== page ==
CMS cracking down on fraudsters

Federal agencies are stepping up their efforts to go after providers who engage in healthcare fraud and abuse.

On Dec. 3, the Centers for Medicare & Medicaid services issued new rules designed to crack down on what the agency refers to as “bad actors,” as part of an effort to increase oversight of Medicare providers, as well as save taxpayers money.

The new safeguards are designed to prevent physicians and other providers with unpaid debt from re-entering Medicare, remove providers with patterns or practices of abusive billing, and implement other provisions to help save more than $327 million annually, CMS said in a news release.

CMS is using new authorities created by the Affordable Care Act to go after Medicare fraud, waste and abuse.

The new rules include the following changes:

  • Deny enrollment to providers, suppliers and owners affiliated with any entity that has unpaid Medicare debt; this will prevent people and entities that have incurred substantial Medicare debts from exiting the program and then attempting to re-enroll as a new business to avoid repayment of the outstanding Medicare debt.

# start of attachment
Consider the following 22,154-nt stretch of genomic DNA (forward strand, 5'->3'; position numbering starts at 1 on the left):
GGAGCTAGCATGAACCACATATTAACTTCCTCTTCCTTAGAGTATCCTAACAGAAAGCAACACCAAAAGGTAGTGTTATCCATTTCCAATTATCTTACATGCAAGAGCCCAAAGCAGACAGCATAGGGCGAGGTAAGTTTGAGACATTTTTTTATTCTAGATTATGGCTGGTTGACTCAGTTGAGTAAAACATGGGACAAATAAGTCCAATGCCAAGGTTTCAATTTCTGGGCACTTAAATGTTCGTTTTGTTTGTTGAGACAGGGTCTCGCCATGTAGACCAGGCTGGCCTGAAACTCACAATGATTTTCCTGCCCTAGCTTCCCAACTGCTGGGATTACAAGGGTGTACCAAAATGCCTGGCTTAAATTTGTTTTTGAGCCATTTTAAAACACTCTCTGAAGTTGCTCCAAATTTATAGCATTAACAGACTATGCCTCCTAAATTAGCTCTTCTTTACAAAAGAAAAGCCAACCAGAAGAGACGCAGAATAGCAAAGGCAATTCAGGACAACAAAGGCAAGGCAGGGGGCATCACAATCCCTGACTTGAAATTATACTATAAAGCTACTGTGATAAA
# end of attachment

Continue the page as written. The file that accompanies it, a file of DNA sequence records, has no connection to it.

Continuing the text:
• Deny or revoke the enrollment of a provider or supplier if a managing employee has been convicted of a felony offense that CMS determines to be detrimental to Medicare beneficiaries. The recently implemented background checks will provide CMS with more information about felony convictions for high-risk providers or suppliers.
  • Revoke enrollments of providers and suppliers engaging in abuse of billing privileges by demonstrating a pattern or practice of billing for services that do not meet Medicare requirements.

CMS believes the crackdown will save $327 million annually.

Nearly 25,000 providers have been removed from Medicare and the new rules are designed to keep them from coming back.

Earlier this year, CMS issued a temporary moratorium on enrolling new home health agencies and ambulance suppliers in what it deemed to be seven healthcare fraud “hotspot” states including Florida.

Medicare providers would be well advised to make sure they are engaging in proper billing practices. Those who have been targeted by CMS should seek counsel for advice as to what steps they need to take or face the risk of losing their enrollment status.

Click here to read the final rule.

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The Health Law Offices of Anthony C. Vitale